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5 Interesting Case Studies About Writing Click-Worthy Headlines

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Pratik Dholakiya of SEMRush dissected six case studies that would help marketers break tried-and-tested tricks and learn new ways to craft click-worthy headlines. They’re absolutely useful, especially if you’re relying on social media or blog posts to bring traffic to your sites. In these case studies, you’ll learn what readers just click, and what they actually share.

1. Writing Effective Headlines to Increase Engagement

via Outbrain and Hubspot
Sample size: Studied 3.3 million headlines from over 100k publishers

The most interesting takeaway about this study is that many “catchy words” internet marketers claim to be click-worthy are actually not, or not anymore.

These include:

  • Sense of urgency – “Now,” “Before it’s too late,”
  • Speaking to the reader directly – “You,” “You’re”
  • Describing tutorials and guides – “Easy,” “Trick,” “How to,”
  • Exaggeration – “Cure,” “Magic,” “Amazing,”
  • Mysterious – “Secret,”

Instead, readers do not want to waste time with exaggerated claims or mysterious information. They want to know exactly what they’re going to read or see in the content, even before they click the link. They also don’t want to be told what to do, or how to feel (example: “You’re Going to Love…”.

Readers are more likely to click content with words like “photo” and bracketed information (such as “[Infographic]”) that tells the type of content you’re offering.

2. Investigating the Influence of Clickbait News Headlines

via Engaging News Project
Sample size: 2,000 participants surveyed on how they feel about fake news headlines combined with real big-company headlines)

The case study examines how people react to various styles of writing headlines in news. They grouped headlines into three categories: traditional (clear and straight-to-the-point), forward-reference (clickbait-leaning since it introduces a topic but adds an open-ending idea), and question-based headlines.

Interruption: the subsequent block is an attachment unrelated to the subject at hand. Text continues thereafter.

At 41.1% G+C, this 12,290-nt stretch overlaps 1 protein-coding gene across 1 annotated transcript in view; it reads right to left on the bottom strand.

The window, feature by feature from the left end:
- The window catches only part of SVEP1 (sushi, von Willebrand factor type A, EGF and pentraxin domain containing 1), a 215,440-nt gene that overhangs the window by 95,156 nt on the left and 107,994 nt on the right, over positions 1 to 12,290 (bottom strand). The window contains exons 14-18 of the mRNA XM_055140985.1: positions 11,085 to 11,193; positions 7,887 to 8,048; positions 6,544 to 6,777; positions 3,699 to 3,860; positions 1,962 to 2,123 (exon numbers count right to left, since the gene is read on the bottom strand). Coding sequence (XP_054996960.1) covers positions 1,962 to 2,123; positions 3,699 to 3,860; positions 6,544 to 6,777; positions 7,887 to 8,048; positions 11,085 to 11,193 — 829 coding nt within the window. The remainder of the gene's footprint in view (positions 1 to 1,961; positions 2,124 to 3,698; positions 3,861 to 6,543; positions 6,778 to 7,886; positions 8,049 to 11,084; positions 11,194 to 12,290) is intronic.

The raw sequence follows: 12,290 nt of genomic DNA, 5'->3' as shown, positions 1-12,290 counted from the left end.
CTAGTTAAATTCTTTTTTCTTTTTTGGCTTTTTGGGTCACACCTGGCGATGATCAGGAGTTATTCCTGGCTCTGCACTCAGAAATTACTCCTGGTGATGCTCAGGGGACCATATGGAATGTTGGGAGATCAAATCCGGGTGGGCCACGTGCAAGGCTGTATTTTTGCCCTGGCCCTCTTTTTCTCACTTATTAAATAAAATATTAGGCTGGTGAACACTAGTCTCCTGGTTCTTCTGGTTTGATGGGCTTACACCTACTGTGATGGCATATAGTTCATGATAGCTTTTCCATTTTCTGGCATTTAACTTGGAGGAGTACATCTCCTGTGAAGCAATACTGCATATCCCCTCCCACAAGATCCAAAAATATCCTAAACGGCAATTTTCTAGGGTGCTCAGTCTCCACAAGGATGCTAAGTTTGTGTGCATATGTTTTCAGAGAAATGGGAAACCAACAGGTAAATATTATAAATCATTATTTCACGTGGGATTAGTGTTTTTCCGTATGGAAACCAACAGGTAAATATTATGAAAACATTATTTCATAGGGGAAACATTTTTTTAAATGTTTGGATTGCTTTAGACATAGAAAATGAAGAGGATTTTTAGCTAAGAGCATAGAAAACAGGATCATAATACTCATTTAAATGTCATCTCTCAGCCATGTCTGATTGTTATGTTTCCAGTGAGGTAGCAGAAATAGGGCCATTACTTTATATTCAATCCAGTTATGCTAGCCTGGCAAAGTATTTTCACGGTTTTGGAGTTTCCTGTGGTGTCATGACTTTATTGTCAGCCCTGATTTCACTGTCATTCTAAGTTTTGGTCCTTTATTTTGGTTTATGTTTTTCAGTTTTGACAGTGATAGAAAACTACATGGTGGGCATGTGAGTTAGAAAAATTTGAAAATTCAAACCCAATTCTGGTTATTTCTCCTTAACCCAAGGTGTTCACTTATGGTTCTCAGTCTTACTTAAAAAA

The study found out that:

  • Readers are more likely to click traditional headlines
  • Question-based headlines are received negatively, with readers expecting that article to provide less value once they click it.
  • Source of headlines is a deciding factor to click (whether it came from Fox News, USA Today, Buzzfeed, etc.), but question-based headlines from their chosen source still remain unfavorable to readers

What’s interesting about this study is that it tells us readers don’t want to be asked what they think, or how they feel about the news. When it comes to news writing, readers just want to be informed, so the less gimmicks the headlines, the more click-worthy they are to readers.

3. Why Writing Creative Headlines Hurt Conversions

via Sumo
Sample size: Based on 150,000 opt-in and 4 pairs of headlines

If you’re an internet marketer and you’re writing copy for popups, opt-in forms and other list-building campaigns, this will surely blow your mind. Pro copywriters Sean and Sarah of Sumo discovered through their successful 150k opt-ins that spending hours for a creative headline doesn’t guarantee more conversions.

They used 4 headlines, each with a straightforward version and creative version:

  • “The Blueprint Behind Republishing Content” vs. “Don’t Let Your Old Articles Die”
  • “Get Our Internal Website Optimization Spreadsheet” vs. “We’ve Never Given This Away…”
  • “Every Tactic, Ranked (With The Tools And Conversion Rates)” vs. “Are You Collecting Emails Wrong?”